The Re-ignition of Duke Hate

I was looking for something to watch while I was working out and I found an ESPN 30 for 30 documentary “I Hate Christian Laettner.”  Funny, I thought that someone was flashing a giant neon sign, “Watch me!”  I had heard about the documentary in relation to Jalen Rose and I knew from watching the 30 for 30 about the “Fab Five” that Rose couldn’t stand him.  He had no problem expressing his hatred for Laettner, bravo to Rose!

The documentary takes a look at five of the MANY (as far as I’m concerned) reasons why someone could hate Laettner and those are: Privilege, White, Bully, Greatness and Looks.  It goes back and takes a look at some of the bigger moments in his college career and how much of a big “villain” as Bobby Hurley called him he could be.

We need someone to hate?  At least that is something that we are told.  The documentary also suggested we hated the caricature, the person we thought he was and not really who he is.

In many of the interviews the only people associated with Duke basketball that stand up for his many types of behavior are Brian Davis and occasionally in a very politically correct way Grant Hill.

He makes no excuses for who he is and says he only wants the respect and admiration of “my siblings, my parents, my coaches.”  Well bravo son because you get nothing else from me.

He embodies a program.  He does have to be one of the best college basketball players ever.

It’s amazing looking back on it now, I remember how much of a basketball fan that I was then.  The funny thing is though, no one will ever be like him.  No one who is ever good stays I school for four years now.

You can look at it from two different sides.  I’m big on trying to see two different sides of the story, and trust me I saw something way different after watching this than anything I ever saw before.  I never knew Laettner was such an ass to Bobby Hurley before.  Considering Hurley grew up in Jersey, I would have thought he would have given it back to Laettner, but he didn’t seem to.  Laettner seemed to think in his conversation all these years later that he was doing what was best for the team and that if he didn’t push Hurley they wouldn’t have gone far.  He wanted to win so he had to push his buttons.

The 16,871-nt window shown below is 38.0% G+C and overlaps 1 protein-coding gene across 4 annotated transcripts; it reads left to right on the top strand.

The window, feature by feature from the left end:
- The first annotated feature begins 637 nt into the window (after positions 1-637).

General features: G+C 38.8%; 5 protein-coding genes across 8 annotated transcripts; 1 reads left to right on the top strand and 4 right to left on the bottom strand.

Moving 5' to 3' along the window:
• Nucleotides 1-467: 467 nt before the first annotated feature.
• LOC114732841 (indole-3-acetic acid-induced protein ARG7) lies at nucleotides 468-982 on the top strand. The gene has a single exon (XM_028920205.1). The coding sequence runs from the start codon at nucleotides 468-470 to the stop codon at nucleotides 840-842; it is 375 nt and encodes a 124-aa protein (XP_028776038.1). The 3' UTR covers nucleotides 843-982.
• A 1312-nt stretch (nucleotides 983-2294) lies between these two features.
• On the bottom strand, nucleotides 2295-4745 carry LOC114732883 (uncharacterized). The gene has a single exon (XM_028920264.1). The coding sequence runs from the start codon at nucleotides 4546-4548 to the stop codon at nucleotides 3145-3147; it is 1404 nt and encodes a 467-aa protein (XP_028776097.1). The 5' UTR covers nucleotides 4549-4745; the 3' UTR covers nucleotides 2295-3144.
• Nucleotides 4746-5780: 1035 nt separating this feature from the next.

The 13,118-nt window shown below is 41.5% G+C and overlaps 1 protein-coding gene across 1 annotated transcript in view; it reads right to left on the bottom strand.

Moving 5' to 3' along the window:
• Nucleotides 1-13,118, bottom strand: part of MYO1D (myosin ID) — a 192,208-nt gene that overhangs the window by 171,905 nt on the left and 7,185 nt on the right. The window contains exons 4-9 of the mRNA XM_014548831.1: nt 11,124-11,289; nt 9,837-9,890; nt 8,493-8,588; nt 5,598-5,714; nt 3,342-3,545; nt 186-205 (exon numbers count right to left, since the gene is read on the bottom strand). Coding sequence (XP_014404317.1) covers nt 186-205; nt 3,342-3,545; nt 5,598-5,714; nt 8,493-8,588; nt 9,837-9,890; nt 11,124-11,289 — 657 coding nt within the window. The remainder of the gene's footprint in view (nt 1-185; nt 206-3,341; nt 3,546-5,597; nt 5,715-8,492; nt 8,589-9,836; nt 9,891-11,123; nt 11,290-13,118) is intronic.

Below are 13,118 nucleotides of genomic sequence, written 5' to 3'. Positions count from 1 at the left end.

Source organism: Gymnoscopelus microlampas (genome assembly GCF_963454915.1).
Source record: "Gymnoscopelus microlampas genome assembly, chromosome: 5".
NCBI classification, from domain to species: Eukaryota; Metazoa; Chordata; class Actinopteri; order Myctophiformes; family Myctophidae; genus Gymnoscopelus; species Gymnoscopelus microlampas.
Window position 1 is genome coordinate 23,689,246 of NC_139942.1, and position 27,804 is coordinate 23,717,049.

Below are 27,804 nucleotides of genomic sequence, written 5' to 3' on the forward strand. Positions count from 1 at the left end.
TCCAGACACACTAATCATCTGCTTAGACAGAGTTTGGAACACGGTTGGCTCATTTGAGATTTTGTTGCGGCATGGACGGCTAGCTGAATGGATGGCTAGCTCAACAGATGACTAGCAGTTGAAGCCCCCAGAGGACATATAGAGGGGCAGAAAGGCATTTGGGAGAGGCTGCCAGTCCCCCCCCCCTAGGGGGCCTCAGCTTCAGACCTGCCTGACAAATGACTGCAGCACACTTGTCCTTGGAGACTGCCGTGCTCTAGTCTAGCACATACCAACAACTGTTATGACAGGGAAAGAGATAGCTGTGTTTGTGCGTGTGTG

We are shown that Laettner had his buttons pushed by his brother, who beat him around in sports and made him such a megalomaniac on the court.  Yes I know he was great but before he was great he was just another in a line of Duke players that people hated.  After the many instances on the court from stomping to elbow throwing to “look at me in front of the camera” Laettner made himself the target of whatever negative attention he could find.  That’s not to say all of it was good.  Fans aren’t always good about their hate.  However, what I can say is that Laettner may be the last true college basketball player who spends four years at a program and truly becomes a symbol of that program and is hated for it.  If nothing else Coach K and Laettner made each other, and that deserves nothing less than bitterness in its own way.

I certainly think he’s a good basketball player, in fact I think he was great basketball player I will certainly give you that.  I’m not sure how many hearts he broke with last minute shots and he wasn’t afraid to be a huge douche by talking smack on the court.  At a time when the Fab Five was taking heat for wearing baggy jerseys and shorts, no one was saying anything to him about how he played the game.  He still seems to have disrespect for Jalen Rose and the rest of the Fab Five which is great as far as I’m concerned.  You’ve gotten all the applause from me you’ll get.